Standard criteria for assigning perfusion defects to a specific vascular territory often result in mistaken identification of the affected coronary artery due to the normal variability of coronary anatomy. A retrospective study was performed to determine the frequency of this type of error and to identify the most common perfusion patterns associated with specific coronary lesions. Methods: Records were reviewed of all patients with single-vessel coronary artery disease (CAD) who had exercise or dipyridamole thallium SPECT myocardial perfusion studies since 1987. Patients with coronary artery bypass grafts and an interval between the two studies greater than 6 wk or interval change in medical status were excluded. Ninety-three studies were available for review. The size, severity and location of all perfusion detects were noted by three observers who had no knowledge of the angiographic data. Significant CAD was defined as luminal diameter stenosis greater than 50%. Results: The diseased vessel was correctly identified in 85% of positive studies. Thallium SPECT, however, mistakenly predicted additional vessel involvement in 29% of those studies. Another 15% correctly predicted single- vessel disease but identified the wrong artery. Using standard criteria, thallium SPECT correctly predicted the arteriogram findings in only 56% of studies. Most of these findings could be correlated with variations in individual coronary anatomy. Conclusion: The accurate localization of coronary stenoses by thallium SPECT imaging requires close correlation with arteriography owing to the significant variability in normal coronary anatomy.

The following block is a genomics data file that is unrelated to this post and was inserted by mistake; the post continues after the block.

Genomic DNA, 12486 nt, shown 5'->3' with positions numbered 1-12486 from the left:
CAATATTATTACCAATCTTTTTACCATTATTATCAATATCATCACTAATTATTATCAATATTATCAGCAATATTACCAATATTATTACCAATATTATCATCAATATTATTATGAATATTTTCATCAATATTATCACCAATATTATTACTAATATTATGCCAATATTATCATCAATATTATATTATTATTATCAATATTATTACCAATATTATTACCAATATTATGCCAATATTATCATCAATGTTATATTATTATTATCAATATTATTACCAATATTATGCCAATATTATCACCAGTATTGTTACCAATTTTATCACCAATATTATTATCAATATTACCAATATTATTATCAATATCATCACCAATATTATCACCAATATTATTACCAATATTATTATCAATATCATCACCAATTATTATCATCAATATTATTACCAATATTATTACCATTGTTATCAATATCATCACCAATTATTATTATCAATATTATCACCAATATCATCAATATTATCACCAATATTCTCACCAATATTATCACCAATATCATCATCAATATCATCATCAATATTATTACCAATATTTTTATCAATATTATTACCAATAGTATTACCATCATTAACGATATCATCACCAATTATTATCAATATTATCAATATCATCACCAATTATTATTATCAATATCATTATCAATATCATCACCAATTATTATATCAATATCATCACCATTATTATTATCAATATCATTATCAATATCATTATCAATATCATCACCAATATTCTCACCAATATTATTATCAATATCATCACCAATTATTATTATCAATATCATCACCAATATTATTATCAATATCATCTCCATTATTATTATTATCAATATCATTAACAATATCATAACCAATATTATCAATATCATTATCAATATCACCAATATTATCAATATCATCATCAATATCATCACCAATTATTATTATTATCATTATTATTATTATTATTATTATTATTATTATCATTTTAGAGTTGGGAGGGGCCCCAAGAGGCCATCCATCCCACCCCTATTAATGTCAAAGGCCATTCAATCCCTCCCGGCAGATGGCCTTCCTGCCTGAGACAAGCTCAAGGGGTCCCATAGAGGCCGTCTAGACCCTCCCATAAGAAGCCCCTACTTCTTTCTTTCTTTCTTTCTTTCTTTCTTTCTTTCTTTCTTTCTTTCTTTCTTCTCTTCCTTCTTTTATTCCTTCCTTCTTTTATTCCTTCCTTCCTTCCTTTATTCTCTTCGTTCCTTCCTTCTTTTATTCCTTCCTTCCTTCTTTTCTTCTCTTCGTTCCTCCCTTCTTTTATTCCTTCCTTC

|Number of pages||8|
|Journal||Journal of Nuclear Medicine|
|State||Published - 1995|
- coronary artery disease
- single-photon emission computed tomography